CHANGES to superannuation rules next month are set to deliver workers and families some flexibility that has been missing in retirement saving.
While lower contribution limits and balance caps for wealthy super fund members have dominated the super spotlight, other new initiatives make it easier to grow a nest egg.
From July 1, anyone can make tax-deductible contributions to super at any time, with a $25,000 annual limit, rather than set up salary sacrifice in advance through their employer.
Beyond Bank Wealth Management national manager Adrian de Silva said this flexibility was previously limited to self-employed people.
“Anyone under 65 — or up to 75 if they meet the work test — will be able to make a tax-deductible contribution,” he said.
“This will mean they can contribute extra money at any time before the end of a tax year and potentially save tax. It will also give people greater options to hold insurance cover in super.”
Tax deductible super contributions — known as concessional contributions — are taxed at 15 per cent as they enter your fund, which is lower than most marginal tax rates of up to 47 per cent.
Health coach and personal trainer Melanie Hansen, pictured, welcomed the increased super flexibility.
“Anything that can potentially help workers and families has to be a good thing,” she said.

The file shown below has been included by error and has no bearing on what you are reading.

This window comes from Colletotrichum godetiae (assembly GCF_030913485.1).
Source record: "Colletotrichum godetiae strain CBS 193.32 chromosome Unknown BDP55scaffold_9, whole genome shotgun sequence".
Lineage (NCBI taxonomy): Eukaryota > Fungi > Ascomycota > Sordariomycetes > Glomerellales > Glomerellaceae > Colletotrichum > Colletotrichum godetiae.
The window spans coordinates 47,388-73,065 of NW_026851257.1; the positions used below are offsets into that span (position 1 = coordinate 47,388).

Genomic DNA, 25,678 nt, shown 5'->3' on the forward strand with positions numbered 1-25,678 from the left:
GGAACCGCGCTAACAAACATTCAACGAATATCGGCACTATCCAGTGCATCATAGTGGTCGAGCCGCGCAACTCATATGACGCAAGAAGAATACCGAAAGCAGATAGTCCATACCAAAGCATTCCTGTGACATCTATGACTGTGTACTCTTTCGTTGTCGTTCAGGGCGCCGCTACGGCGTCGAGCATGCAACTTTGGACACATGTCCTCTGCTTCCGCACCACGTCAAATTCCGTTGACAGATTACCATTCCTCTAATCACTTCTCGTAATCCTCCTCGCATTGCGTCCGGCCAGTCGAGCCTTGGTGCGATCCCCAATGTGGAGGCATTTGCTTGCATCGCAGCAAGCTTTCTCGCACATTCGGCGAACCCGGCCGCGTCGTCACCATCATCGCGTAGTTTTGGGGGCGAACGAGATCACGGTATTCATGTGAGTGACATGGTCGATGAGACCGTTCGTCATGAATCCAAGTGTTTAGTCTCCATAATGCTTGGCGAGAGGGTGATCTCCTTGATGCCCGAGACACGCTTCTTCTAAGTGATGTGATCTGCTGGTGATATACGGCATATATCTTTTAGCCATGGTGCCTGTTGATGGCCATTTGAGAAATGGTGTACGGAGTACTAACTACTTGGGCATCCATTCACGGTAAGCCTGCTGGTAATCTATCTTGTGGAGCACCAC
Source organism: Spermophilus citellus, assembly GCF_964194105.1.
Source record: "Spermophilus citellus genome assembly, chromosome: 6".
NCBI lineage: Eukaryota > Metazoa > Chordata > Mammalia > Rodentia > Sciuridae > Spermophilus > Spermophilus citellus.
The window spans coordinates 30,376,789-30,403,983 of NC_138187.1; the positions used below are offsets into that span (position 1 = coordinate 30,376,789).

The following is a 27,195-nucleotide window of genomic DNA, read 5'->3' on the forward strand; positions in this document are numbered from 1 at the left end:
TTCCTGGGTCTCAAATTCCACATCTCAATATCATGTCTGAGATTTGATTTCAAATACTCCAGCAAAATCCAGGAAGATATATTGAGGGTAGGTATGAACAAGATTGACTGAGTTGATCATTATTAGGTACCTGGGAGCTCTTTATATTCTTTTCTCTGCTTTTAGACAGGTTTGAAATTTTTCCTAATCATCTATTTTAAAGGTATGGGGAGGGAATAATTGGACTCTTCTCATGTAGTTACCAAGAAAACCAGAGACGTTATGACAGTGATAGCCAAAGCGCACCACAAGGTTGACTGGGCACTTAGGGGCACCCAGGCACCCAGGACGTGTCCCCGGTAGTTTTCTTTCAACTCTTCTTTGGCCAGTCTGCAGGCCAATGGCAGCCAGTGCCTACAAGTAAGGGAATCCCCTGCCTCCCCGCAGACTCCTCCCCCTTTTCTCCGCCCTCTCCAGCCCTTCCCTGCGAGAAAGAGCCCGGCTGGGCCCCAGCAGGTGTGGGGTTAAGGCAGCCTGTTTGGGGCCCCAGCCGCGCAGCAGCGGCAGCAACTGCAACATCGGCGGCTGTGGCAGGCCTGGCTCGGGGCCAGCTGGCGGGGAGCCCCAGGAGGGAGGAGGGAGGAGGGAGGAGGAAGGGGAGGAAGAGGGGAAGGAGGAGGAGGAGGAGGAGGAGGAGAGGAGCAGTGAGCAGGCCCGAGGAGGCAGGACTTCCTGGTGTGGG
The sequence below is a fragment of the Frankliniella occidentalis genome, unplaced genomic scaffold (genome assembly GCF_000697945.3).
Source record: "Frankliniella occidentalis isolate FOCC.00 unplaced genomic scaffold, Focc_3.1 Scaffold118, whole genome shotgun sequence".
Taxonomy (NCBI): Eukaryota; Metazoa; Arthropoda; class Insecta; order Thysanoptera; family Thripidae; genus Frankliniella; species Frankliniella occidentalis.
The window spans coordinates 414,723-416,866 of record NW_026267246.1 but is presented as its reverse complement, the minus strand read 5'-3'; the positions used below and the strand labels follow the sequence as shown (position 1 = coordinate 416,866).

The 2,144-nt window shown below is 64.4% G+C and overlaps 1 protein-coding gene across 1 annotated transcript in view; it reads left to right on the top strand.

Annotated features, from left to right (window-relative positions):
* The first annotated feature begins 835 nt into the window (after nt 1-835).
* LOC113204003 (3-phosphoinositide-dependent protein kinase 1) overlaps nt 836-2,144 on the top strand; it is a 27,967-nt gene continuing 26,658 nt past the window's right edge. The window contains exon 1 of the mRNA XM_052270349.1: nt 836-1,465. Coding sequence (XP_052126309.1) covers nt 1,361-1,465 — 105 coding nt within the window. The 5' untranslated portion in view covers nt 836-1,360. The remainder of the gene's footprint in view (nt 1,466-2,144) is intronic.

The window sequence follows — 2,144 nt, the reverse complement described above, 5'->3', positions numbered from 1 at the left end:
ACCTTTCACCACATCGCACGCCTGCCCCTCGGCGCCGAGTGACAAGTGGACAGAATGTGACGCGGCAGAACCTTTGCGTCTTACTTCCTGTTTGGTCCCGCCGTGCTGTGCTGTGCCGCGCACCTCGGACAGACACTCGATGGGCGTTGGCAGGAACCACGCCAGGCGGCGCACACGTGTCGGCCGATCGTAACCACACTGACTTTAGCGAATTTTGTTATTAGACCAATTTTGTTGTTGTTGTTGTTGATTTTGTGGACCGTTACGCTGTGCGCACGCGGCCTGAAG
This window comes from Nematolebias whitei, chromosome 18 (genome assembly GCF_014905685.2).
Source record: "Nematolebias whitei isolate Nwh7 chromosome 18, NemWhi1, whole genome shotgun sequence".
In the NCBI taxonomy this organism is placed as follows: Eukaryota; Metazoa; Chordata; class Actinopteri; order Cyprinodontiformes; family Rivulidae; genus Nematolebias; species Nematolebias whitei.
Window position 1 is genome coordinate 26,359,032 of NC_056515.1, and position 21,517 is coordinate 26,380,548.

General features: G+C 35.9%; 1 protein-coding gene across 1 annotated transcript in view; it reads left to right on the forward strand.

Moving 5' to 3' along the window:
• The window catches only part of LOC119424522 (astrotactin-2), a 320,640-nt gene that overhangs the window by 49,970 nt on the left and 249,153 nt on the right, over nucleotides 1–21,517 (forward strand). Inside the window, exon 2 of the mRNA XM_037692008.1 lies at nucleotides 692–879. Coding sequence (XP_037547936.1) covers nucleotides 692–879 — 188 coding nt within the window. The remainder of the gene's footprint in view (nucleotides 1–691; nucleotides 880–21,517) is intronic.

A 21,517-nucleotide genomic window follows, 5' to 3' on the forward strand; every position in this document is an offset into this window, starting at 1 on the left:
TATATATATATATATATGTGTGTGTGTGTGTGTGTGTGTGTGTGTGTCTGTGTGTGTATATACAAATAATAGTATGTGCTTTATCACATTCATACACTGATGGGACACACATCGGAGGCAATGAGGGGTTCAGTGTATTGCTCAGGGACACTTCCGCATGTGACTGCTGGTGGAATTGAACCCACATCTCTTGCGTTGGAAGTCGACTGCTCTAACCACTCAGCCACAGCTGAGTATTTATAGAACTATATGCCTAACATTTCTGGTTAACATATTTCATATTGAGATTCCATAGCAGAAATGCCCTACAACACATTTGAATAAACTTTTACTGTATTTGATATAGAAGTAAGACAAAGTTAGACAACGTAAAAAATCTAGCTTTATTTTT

“Allowing for tax deductions will encourage more people to invest in their super.”
Another positive July 1 change is the broadening of the spouse tax offset, which effectively gives people up to $540 if they put money into their low-income spouse’s super.
Previously spouses could only earn below $13,800 but this trebles to $40,000 next month.
The spouse offset has rarely been used by super savers and Perpetual Private’s manager of strategic advice, Catherine Chivers, said for many it was “off the radar”.
“I think for a lot of people it was seen as being a little too hard, and something they couldn’t be bothered with. Hopefully that will change,” she said.
More flexibility comes in 2018 when the government will allow people to play catch-up with their tax-deductible contributions, using up to five years of previously unused caps.
Ms Chivers said this gave people the potential to pump in $125,000 of tax-deductible contributions in one hit, but noted it was only available for those with super balances below $500,000.
“With every reform comes opportunity. It’s a matter of being able to look hard enough to find them,” she said.
Originally published as Super flexibility will help you save